December 9, 2013
When I was in my second year of college, the poet and critic John Ciardi gave a lecture at my school. He was riding the popularity among both academic and general audiences of How Does a Poem Mean?, his textbook on how to read, write, and teach the genre. He was the director of the Bread Loaf Writers’ Conference then, and he must have been at the peak of his influence when he signed on to speak at a community college in central Pennsylvania that had to rent a hall to accommodate him.
A formalist and a traditionalist to the bone, he was a champion of the classics. I remember nothing of that night â€” not the poems he read, not who I went to the event with â€” except this. In talking about the way literature stays with us, how it takes us to places and times we cannot otherwise go, he said that whenever he wants to spend a few evenings on a whaling ship, he rereads Moby Dick.
Moby Dick is more than 600 pages, and I was, in that semester of my academic life, struggling, among all my other school and social obligation, to read it just once. I’m not sure I read it in its entirety, and though I would read about it from time to time, and prepare lessons on excerpts from it that appeared in the high school anthologies I was given to teach from, I would never read it through again, even though I still have it among my souvenirs. I remain impressed at the ability of anyone to take “a few evenings” to read a 600 page book, even a less dense and complicated one.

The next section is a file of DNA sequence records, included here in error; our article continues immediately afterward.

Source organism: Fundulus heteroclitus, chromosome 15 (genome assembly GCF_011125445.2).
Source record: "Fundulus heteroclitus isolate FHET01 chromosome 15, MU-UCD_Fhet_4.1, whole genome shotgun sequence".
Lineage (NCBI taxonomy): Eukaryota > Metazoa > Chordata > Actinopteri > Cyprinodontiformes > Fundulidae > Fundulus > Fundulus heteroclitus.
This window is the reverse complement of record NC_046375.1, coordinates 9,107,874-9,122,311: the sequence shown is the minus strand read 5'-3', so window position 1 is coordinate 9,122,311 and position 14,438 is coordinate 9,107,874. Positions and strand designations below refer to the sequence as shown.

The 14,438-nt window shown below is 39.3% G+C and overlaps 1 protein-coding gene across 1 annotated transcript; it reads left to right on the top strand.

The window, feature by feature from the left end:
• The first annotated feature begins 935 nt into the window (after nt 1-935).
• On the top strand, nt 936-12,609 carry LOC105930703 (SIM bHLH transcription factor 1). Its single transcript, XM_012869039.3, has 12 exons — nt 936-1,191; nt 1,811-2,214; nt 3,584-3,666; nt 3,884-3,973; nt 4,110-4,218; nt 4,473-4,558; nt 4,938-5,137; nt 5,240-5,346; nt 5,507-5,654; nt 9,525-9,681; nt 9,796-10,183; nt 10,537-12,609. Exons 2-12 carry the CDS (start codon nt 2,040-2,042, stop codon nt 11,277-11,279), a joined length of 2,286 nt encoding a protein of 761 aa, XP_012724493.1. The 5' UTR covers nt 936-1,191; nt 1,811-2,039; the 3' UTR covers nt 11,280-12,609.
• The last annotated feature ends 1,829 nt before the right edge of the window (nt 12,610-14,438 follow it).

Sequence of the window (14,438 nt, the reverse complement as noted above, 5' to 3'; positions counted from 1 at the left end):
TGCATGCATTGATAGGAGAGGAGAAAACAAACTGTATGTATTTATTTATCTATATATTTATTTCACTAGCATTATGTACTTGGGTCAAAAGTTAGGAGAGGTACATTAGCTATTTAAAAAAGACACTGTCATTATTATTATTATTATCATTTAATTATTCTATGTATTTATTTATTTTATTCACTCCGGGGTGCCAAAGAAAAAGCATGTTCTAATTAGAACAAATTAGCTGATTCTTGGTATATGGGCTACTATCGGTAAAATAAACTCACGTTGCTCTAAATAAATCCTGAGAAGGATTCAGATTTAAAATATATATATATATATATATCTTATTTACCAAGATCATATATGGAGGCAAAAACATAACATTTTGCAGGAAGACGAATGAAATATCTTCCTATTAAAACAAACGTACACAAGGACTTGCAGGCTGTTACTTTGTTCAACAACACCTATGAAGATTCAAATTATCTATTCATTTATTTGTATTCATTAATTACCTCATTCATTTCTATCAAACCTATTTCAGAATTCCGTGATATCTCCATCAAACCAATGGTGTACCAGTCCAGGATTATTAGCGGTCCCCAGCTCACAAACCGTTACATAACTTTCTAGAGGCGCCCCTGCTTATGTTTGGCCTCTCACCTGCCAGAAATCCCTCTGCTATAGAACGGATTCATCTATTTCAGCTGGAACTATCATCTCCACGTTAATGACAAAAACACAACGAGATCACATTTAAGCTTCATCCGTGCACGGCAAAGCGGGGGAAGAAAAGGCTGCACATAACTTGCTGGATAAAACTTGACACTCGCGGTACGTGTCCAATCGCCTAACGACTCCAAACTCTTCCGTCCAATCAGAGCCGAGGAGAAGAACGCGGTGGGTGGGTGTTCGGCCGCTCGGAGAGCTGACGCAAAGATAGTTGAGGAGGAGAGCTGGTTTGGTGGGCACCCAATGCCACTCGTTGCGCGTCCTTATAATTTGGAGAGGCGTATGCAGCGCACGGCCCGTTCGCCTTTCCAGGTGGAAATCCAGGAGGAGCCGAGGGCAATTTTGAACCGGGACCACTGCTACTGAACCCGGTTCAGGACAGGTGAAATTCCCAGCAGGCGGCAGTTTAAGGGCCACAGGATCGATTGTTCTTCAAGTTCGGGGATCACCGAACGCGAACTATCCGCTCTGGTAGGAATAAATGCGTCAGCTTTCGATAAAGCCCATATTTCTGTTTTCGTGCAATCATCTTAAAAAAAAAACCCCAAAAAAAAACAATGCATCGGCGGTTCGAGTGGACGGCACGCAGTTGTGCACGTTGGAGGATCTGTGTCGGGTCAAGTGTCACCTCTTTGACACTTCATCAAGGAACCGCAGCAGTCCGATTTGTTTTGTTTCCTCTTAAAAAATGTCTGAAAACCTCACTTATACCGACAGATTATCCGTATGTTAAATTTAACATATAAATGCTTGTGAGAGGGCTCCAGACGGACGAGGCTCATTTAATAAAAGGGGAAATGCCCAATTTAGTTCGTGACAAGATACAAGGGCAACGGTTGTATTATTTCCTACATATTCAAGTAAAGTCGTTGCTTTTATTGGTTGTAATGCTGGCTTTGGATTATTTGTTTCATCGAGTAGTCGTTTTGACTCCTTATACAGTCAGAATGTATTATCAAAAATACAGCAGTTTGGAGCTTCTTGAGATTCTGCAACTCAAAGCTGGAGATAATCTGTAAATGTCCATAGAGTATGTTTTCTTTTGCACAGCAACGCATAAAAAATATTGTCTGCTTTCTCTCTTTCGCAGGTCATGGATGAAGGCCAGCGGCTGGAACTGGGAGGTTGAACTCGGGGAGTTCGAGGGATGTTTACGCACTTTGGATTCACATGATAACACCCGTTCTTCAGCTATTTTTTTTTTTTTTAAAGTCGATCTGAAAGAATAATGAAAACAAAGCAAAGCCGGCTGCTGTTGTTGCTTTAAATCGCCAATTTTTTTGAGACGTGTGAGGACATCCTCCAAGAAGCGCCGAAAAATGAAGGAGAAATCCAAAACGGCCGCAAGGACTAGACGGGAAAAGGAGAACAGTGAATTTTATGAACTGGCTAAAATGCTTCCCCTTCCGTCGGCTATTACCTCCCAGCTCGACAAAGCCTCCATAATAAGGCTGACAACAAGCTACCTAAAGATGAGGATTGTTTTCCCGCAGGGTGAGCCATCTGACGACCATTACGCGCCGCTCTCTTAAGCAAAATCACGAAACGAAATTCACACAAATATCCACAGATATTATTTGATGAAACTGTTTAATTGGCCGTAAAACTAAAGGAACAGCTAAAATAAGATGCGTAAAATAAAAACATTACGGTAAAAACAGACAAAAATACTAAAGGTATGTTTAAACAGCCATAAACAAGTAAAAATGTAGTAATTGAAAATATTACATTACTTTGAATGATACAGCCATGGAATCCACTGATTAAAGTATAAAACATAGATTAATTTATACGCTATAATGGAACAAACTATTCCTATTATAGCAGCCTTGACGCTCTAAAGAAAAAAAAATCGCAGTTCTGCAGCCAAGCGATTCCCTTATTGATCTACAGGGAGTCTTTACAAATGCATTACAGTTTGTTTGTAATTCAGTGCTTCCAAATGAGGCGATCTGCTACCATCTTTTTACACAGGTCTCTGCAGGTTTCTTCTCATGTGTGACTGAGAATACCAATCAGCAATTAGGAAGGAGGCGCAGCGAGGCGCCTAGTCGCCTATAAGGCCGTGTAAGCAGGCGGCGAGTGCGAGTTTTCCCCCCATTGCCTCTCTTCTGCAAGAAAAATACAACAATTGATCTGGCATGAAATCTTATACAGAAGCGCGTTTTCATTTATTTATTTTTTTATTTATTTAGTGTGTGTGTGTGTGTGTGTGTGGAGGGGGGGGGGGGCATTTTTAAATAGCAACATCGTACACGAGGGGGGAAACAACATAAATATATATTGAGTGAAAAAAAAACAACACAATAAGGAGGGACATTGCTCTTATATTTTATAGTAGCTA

Because so many of my online friends are readers and writers, I’m seeing a lot of reading roundups. I marvel at the numbers some of my friends report: 40, 50, even 70 books in a calendar year. These are people who are employed full time, who have young children, who are writing their own books or publishing short stories.
Today I went through my journals and agenda book for the last year, beginning with December 1, 2012, since I started my new year on December 1, 2013, the First Sunday in Advent. I read story collections, but also a lot of individual short stories. I count them separately, and consider every ten such to be a book. The tally for 2013:
43 individual stories (count as 4 books)
4 story collections
That’s a total of 17 books. I read only 10 books in 2012, so at least I’m reading more. But I am not reading any nonfiction, and I’m reading poetry so haphazardly that I decided it was too hard to comb the pages and find the references.
That count of 17 books represents a 75% increase over my reading in 2012. Another great leap like that means that for 2014 I should read about 30 books. That’s the target then. 30 books, at least 5 of them narrative nonfiction.
Let’s get busy!